The outlook for
However, the rating agency says that these strengths will remain moderated by risks associated with
Moody's forecasts real GDP growth of six per cent in 2014 driven by elevated public spending. The strong public spending will translate into growth of 11 per cent in the non-hydrocarbon sector, offsetting flat liquefied natural gas output and leading to domestic credit growth of 15-20 per cent. Although Moody's notes that the downside risk of adverse changes in hydrocarbon prices could dampen economic confidence and banking sector performance, the rating agency recognises that the government has ample resources to moderate the impact over the 12-18 month outlook period.
Moody's expects the banking system's NPLs to remain at around 1.5-2 per cent of gross loans over the next 12-18 months, owing to the strong operating environment, evolving prudential regulation and the sizeable proportion of government-related loans (accounting for 42 per cent of the total loan book).
However, Moody's recognises that banks' asset quality will remain exposed to event risk over the outlook period because of (1) high borrower concentrations and limited transparency surrounding local conglomerates; (2) the challenge of upholding prudent underwriting and risk management processes and procedures amidst rapid credit expansion; and (3) moral hazard created by past government interventions.
Despite continued balance sheet growth both domestically and abroad, Moody's also expects the banks to maintain healthy capital levels with system's Tier 1 capital ratio in the 14-16 per cent range over the outlook horizon. Moody's notes that Qatari banks capitalisation metrics are sufficient to absorb losses under the rating agency's low probability "adverse" scenario.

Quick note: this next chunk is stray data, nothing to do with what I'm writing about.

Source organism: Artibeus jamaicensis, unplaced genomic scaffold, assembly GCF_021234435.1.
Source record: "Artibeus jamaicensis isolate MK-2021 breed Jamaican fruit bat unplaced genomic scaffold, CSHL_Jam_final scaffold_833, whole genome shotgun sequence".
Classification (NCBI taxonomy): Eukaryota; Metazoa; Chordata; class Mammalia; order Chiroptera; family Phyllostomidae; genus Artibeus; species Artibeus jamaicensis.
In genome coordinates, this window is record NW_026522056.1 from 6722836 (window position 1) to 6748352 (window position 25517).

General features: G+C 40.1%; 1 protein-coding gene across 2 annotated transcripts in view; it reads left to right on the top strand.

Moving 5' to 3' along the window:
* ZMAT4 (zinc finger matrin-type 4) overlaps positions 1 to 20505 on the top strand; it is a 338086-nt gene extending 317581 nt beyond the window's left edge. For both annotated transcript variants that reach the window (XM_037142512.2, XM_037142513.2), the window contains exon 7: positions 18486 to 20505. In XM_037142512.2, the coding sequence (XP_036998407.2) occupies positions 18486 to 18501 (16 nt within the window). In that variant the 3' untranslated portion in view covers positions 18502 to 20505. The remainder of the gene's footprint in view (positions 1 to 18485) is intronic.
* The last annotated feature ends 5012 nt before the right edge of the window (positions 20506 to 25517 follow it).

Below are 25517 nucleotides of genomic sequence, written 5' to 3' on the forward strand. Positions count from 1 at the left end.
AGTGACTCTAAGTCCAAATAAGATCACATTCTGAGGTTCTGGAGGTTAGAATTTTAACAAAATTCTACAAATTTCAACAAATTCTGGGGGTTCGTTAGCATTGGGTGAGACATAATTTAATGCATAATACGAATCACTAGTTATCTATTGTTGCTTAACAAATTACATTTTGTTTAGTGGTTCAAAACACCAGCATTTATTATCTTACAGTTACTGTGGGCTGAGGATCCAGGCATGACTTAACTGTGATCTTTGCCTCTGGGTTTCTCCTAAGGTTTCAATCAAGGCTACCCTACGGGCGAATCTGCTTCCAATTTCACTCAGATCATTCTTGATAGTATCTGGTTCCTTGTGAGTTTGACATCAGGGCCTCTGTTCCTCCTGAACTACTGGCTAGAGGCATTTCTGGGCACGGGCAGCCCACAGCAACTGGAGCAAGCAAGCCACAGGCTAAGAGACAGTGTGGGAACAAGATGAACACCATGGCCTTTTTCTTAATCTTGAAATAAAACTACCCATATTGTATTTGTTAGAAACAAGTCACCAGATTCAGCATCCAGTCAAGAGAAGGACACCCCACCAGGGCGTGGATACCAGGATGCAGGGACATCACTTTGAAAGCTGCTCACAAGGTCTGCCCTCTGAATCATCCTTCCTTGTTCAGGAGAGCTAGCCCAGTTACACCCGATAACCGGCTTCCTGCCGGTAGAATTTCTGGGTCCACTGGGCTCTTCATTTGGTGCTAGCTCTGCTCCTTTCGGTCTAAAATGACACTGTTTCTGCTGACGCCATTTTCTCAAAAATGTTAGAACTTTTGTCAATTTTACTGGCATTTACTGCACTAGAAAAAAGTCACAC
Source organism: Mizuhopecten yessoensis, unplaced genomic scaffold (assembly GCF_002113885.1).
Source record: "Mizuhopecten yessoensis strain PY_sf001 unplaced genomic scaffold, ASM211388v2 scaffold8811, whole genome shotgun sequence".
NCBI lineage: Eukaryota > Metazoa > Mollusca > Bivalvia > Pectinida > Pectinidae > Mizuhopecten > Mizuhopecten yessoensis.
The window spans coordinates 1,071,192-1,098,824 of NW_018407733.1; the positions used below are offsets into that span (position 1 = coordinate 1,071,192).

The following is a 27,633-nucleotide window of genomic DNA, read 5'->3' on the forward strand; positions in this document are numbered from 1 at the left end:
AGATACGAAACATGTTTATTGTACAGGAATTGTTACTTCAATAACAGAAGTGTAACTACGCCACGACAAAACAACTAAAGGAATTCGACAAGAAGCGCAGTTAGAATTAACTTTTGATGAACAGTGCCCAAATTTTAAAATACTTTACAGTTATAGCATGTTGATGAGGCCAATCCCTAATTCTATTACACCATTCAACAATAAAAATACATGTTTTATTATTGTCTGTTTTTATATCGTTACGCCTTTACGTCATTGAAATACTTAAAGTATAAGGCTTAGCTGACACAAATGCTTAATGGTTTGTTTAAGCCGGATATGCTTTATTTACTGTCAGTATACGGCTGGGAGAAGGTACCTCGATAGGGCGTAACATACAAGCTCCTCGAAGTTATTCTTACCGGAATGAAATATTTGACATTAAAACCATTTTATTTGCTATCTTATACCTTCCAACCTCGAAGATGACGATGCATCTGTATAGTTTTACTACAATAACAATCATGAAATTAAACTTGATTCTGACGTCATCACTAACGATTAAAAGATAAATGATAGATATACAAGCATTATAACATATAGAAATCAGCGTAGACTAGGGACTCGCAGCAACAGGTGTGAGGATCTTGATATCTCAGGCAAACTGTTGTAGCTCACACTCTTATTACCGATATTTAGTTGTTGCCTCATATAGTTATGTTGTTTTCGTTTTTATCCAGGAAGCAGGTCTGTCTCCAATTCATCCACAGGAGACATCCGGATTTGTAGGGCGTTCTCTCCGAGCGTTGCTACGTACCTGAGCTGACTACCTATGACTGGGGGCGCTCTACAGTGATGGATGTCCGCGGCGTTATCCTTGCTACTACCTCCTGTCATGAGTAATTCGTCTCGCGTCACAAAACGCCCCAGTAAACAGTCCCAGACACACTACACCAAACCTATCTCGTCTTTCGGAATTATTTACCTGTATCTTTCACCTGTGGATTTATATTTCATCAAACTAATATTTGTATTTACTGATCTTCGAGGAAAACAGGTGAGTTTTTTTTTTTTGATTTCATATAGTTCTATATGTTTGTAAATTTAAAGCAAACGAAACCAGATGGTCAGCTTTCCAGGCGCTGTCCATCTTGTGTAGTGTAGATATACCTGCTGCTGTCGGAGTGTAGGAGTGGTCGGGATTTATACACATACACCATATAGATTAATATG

Moody's expects that Qatari banks will maintain sound liquidity buffers (liquid assets in the range of 25-30 per cent of total assets) and a high level of stable yet concentrated government-related deposits (42 per cent of total deposits) over the outlook horizon. While Moody's notes that Qatari banks' dependence on short-term borrowing from foreign banks is declining, it still remains relatively high, exposing the banks to refinancing risks and shifts in investor sentiments abroad.
Despite margin compression, Moody's expects bottom-line profitability metrics to remain broadly stable, supported by higher lending volumes, a low cost base and low provisioning requirements. In addition, Moody's expects system's cost-to-income ratio to remain in the historical range of 25-30 per cent, the lowest amongst the
The stable outlook on Qatari banking system also takes into account Moody's view that the Qatari authorities' will remain willing and able to provide support to the banks in case of need, as evidenced by both the government's previous interventions and its strong financial position.
Moody's rates three conventional and two Islamic banks in
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